An experienced tech entrepreneur commented to me that there is no need to prepare a business plan to start a business. I cannot dispute that comment. Anyone can start any business if that person has the inclination or can fund the enterprise. But any new venture can be risky if that person has not prepared for the contingencies that can go wrong. There are two major constraints to that model: economics of capital and time. And the best way to handle those constraints is to include milestones that breakdown alternate strategies whenever the targets have not been reached.
Any business being founded must have sufficient return on capital that makes it Economic Value Added (EVA) positive, or, in other words, given the cost of capital and the alternatives in which that capital can be employed, that the enterprise must have a higher return. Otherwise, why bother starting the enterprise?
As an example, if the individual has $100,000, he or she can elect to invest that money in real estate with a theoretical return of 10%, instead of starting a business that has a return of 5%. And, if that individual borrows that capital at the cost of 4% annually, any investment needs to exceed 4% to increase the value of that investment. From the instant example, it pays to invest in the real estate over starting the business.
Any business operates over time. A return is measured also by the increase/decrease of the value of money over time. And that time measurement is broken down into months, quarters, and years. And anyone can gauge the performance using the same time parameters.
In my standard business strategy draft, I not only include my main strategy but also an alternate strategy. The alternate strategy kicks in whenever some milestone is not reached. Within the strategic parameters, I include descriptions as to tactics that include everything from advertising and Salesforce.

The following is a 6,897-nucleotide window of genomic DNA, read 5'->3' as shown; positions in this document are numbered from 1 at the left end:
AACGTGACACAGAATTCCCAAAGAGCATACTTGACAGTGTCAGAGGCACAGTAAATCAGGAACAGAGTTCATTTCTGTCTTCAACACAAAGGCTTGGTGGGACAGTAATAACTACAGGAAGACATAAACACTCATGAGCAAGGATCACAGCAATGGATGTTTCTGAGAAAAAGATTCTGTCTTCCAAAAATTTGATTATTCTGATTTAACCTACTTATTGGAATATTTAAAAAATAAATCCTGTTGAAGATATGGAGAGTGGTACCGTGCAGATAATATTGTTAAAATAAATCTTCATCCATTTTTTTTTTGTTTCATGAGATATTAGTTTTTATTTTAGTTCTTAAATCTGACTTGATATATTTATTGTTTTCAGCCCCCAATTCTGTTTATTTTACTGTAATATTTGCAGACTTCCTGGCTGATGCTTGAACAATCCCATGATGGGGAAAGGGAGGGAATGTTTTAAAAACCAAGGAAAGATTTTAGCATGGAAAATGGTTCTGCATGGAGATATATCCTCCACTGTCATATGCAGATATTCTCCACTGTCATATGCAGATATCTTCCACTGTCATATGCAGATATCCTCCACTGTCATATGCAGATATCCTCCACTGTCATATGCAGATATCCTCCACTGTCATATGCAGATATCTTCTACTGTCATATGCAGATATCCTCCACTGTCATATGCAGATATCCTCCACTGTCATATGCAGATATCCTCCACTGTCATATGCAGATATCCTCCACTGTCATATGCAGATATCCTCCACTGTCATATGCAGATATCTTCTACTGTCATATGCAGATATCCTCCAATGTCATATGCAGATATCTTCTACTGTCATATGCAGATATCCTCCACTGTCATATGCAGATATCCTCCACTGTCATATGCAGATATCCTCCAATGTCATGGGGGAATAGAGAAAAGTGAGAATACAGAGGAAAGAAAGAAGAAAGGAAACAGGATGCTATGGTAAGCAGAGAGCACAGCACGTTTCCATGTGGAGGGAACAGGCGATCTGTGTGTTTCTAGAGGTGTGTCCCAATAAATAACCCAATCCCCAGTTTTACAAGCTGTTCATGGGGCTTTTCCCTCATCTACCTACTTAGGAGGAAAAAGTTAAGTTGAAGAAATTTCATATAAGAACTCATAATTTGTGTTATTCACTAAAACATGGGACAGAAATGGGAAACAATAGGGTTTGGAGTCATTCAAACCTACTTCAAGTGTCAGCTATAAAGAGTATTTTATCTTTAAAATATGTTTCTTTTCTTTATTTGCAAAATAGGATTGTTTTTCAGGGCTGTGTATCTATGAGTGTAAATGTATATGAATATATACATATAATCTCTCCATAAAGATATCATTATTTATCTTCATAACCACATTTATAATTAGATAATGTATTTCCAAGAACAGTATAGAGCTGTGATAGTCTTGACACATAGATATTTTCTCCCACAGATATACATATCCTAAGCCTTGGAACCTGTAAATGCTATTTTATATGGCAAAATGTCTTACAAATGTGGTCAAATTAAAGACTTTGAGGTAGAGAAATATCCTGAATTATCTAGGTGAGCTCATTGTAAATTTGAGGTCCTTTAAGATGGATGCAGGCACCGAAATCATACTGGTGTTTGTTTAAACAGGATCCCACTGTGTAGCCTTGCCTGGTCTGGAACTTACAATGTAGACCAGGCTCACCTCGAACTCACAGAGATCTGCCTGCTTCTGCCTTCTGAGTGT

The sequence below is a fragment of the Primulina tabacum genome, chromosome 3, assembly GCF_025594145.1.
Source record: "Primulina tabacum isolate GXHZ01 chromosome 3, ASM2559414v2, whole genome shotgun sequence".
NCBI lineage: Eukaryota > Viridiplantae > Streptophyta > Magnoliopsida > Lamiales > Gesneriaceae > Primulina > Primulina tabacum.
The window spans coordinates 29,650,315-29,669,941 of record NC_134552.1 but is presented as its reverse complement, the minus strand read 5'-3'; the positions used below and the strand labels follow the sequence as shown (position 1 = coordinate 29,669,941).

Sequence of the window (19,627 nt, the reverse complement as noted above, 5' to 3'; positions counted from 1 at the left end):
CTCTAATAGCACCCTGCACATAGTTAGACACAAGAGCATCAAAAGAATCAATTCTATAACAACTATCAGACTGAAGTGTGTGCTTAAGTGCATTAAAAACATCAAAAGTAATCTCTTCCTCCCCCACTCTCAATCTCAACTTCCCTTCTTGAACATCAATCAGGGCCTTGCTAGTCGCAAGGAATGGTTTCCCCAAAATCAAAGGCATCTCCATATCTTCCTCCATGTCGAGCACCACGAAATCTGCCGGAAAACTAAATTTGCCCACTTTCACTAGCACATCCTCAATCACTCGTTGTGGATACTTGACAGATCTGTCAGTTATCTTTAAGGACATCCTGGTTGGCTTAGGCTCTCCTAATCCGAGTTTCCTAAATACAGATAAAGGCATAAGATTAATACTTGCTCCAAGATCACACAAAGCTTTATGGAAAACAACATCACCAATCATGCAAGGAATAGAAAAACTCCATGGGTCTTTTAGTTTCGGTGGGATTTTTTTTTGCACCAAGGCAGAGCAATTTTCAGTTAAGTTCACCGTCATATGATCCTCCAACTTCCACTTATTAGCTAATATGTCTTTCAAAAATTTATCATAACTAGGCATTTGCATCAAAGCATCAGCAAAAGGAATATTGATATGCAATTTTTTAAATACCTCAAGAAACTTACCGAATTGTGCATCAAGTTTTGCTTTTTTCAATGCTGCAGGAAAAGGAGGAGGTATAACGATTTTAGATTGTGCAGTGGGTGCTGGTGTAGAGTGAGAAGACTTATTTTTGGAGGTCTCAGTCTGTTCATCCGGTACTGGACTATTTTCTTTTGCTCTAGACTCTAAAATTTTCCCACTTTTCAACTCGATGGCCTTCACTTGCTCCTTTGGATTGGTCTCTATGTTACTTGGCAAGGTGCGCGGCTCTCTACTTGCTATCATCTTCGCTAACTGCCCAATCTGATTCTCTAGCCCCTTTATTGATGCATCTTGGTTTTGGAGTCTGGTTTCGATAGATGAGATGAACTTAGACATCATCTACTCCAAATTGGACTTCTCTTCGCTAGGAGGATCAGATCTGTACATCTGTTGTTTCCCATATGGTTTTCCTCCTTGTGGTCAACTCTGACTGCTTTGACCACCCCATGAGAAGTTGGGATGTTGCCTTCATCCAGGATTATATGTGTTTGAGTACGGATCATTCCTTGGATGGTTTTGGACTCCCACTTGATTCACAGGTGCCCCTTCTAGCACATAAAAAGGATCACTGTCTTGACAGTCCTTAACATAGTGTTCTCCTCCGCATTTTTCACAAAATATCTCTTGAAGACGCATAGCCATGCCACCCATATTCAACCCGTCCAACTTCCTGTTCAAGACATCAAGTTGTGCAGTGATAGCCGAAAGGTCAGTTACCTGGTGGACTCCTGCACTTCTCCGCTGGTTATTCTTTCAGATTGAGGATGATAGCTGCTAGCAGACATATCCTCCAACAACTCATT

However, I have met successful entrepreneurs who, in their desire to achieve an IPO, believe that prior to beginning their business, they all employ a business plan to outline the final objectives of their business. That strategy is malleable with the milestone inclusion.
Any business plan must have milestones. Without those milestones, one cannot measure the success of the plan in the medium term. And if the milestones are not met, then the senior manager must analyze the reasons for the discrepancies, and make the adjustments whether in the product, marketing, or distributions in order to meet the new milestones.
I hark back to my American football analogy. My QB son’s team was ten yards away from the goal line. Twice the team tried to run the ball. And twice the team was pushed back by the defensive line. The milestone here is simple: reach the end zone after 3 attempts. However, if the initial two attempts fail, try something else. In the case of the football team, the QB tossed the ball to a receiver for its third try and got his touchdown.
Now, have I observed companies not change their strategy after the first two attempts? The answer is yes. I met with the CEO and interim president of a startup telecom company in Virginia. With substantial $10 million funding, the company hired over 200 salespeople to sell the technology to its target market — major telecom manufacturers. Unfortunately, the sales had been meager after 6 months. Instead of re-evaluating its target market or its overall marketing scheme, the company kept pushing the same sales program until its funding ran out. The company closed its doors after 18 months. I noted that the company had identified the wrong target customers, and should have realigned its salesforce into a new direction. But it never did. And suffered a bankruptcy from its intransigence.
The milestone philosophy is cold hearted: it challenges the egos of the initial authors to the company’s strategy while senior managers must swallow their pride and redirect the company’s resources into another direction. Yet, the name of the game of any business is survival and long term success. As I pointed out to the tech entrepreneur in our discussions, the founder of Starbucks admitted in his biography, that he restructured the coffee shop formula with several iterations into one format that worked. Even the venerable Bill Gates admits in his biography that the MS-DOS delivered to IBM had been acquired from another company when Microsoft’s operating system didn’t perform as well. Mr. Gates had a deadline and he had to deliver. And long term strategic success cannot be reached without the implementation of milestones.